PREVIEW ‌ Samurai 7.0 

Modern Magnificence: Samurai 7.0 adapts a classic tale to today's stage

Whether it's samurai or out-of-work gunslingers, the story of seven warriors devoted to their craft who come together to protect a village has been made, remade, and written into everything from Star Trek to The Simpsons. Maine's Beau Jest Moving Theater recognized that trying to duplicate stunning scenes like a horizon full of horsemen appearing over a ridge in The Magnificent Seven wasn't going to happen on a small, low-budget stage, so they put their heads together to come up with a new angle.

In the original Seven Samurai, the warriors decide to defend a village for nothing but bowls of rice. Samurai 7.0 director Davis Robinson sees a parallel between that and getting a group of actors together, devoting "months of hard work for a beer in the end." The storyline is a hodgepodge mix of the various stories, including the seven recruits for the play, among them a cowboy and an actress from Seven Brides for Seven Brothers.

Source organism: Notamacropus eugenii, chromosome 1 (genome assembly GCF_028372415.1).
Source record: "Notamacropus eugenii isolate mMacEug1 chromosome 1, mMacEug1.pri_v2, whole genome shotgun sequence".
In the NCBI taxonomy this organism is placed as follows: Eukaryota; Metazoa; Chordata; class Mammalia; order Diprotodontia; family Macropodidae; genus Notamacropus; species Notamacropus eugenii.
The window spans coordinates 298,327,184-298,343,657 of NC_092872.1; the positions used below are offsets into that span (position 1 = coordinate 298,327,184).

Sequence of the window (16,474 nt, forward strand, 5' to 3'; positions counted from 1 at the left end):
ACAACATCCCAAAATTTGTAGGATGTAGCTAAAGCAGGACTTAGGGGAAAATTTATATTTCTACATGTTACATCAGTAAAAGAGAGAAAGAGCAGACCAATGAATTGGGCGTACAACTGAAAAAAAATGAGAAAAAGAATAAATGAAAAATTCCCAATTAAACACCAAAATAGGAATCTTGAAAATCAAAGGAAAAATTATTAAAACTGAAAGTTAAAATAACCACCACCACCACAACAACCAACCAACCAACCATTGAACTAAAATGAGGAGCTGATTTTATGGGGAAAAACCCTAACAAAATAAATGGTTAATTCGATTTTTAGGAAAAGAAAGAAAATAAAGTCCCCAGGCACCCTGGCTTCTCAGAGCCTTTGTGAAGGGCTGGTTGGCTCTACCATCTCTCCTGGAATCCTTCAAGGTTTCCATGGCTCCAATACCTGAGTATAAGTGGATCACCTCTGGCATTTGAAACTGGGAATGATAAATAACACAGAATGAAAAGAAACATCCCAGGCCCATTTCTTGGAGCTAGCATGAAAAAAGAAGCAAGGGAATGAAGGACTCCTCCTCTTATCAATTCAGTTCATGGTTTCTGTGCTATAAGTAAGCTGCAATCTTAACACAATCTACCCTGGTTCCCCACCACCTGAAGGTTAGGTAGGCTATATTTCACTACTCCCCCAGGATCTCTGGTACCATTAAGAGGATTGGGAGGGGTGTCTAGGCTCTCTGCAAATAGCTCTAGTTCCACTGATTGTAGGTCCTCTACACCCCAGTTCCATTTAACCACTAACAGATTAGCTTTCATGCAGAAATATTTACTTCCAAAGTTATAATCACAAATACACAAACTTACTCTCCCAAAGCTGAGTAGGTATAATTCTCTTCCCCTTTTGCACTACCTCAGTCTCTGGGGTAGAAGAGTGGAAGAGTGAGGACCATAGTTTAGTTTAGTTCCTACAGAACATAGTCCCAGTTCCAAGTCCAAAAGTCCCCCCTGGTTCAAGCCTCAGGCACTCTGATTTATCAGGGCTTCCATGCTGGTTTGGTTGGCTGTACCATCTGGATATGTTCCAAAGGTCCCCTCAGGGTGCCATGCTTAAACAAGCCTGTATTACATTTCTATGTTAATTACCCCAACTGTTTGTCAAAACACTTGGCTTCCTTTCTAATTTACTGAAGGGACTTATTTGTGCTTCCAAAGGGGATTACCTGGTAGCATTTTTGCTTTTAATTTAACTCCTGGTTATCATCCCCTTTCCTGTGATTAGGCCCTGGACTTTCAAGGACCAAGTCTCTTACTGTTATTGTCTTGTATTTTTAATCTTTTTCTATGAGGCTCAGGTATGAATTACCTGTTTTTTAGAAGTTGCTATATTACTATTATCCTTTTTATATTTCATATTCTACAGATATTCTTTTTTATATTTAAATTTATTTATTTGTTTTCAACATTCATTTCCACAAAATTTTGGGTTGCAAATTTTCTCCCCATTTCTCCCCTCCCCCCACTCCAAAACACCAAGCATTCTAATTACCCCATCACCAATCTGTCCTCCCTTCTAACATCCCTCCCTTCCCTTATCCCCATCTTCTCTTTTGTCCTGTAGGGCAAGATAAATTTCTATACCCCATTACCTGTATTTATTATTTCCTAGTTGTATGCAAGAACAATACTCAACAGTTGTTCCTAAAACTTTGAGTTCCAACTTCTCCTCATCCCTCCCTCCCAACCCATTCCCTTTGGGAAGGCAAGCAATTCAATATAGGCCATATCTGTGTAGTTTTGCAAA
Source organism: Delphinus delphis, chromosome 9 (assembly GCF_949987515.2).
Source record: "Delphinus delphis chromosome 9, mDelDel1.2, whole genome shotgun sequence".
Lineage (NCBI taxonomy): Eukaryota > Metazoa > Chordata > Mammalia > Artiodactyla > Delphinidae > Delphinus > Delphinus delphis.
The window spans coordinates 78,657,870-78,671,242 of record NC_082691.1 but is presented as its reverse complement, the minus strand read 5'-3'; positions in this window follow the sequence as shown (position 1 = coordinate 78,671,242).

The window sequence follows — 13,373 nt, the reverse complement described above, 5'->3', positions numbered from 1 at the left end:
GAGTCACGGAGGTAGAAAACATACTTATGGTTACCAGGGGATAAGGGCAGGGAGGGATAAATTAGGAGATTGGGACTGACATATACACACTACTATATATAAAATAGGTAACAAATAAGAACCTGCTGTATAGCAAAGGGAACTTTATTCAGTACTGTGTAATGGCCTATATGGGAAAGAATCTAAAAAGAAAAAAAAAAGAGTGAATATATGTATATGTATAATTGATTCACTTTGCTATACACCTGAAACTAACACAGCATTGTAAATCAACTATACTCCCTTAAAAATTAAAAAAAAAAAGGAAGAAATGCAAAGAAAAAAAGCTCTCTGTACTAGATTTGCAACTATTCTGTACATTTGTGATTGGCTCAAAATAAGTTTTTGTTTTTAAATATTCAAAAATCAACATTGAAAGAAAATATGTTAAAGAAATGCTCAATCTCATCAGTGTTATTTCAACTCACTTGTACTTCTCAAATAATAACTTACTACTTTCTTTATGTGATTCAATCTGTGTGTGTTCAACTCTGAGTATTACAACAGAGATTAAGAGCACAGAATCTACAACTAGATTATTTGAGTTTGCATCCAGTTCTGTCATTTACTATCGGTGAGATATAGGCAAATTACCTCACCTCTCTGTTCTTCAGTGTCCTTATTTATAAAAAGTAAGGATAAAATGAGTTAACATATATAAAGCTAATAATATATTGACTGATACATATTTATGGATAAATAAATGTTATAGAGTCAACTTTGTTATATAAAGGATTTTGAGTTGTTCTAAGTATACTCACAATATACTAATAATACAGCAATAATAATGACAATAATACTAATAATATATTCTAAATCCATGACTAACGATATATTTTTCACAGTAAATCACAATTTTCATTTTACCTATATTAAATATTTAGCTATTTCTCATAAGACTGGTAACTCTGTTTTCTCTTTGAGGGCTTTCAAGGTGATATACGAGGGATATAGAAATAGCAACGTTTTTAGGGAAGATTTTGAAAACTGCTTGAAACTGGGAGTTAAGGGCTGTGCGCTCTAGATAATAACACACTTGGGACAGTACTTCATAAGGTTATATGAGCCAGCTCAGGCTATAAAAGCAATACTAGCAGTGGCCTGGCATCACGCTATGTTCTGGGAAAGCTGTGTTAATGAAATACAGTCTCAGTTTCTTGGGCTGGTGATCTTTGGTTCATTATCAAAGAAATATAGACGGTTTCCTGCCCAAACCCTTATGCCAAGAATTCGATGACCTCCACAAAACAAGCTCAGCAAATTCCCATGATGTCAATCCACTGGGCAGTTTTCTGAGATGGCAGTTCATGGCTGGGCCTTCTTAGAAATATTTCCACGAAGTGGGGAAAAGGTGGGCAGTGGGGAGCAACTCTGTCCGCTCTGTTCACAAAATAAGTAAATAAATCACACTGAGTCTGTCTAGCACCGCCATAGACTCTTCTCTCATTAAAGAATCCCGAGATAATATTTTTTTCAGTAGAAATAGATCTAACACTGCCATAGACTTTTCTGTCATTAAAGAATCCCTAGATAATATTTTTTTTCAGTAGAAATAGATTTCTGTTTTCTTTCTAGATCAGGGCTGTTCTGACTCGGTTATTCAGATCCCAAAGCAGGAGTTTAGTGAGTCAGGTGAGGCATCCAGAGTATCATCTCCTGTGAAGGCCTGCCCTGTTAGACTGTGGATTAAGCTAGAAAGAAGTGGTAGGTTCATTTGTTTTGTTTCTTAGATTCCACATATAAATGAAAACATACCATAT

"This play is as much about the magic of theater as it is about telling the story of the seven samurai," says Robinson, who incorporated quotes from Henry V and A Midsummer Night's Dream into the script. "We use the good old-fashioned technology of Shakespeare's days, like hand props, puppets, and our voices, to create magic."

Samurai 7.0's goal is to engage the audience's imaginations in the magical world that theater creates. They've been successful thus far, garnering a nomination for New England theater's prestigious Elliot Norton award. The casts' biggest challenge has been determining how to utilize moving picture techniques like crossfades, camera angle changes, and jump cuts in a stage presentation. The result appears to be free of the campiness that retelling a classic film story on stage could potentially convey, instead presenting an original and amusing yet heartfelt rendition of a powerful tale. —Stratton Lawrence

Samurai 7.0 • Piccolo Spoleto's Theatre Series • $20, $15 seniors and students • (1 hour 15 min.) • May 30, 31 at 3 p.m.; June 2 at 5 p.m.; June 3 at 8 p.m.; June 4, 9 at 6 p.m.; June 5, 6, 7 at 2 p.m.; June 5, 8 at 9 p.m. • Footlight Players Theatre, 20 Queen St. • 554-6060


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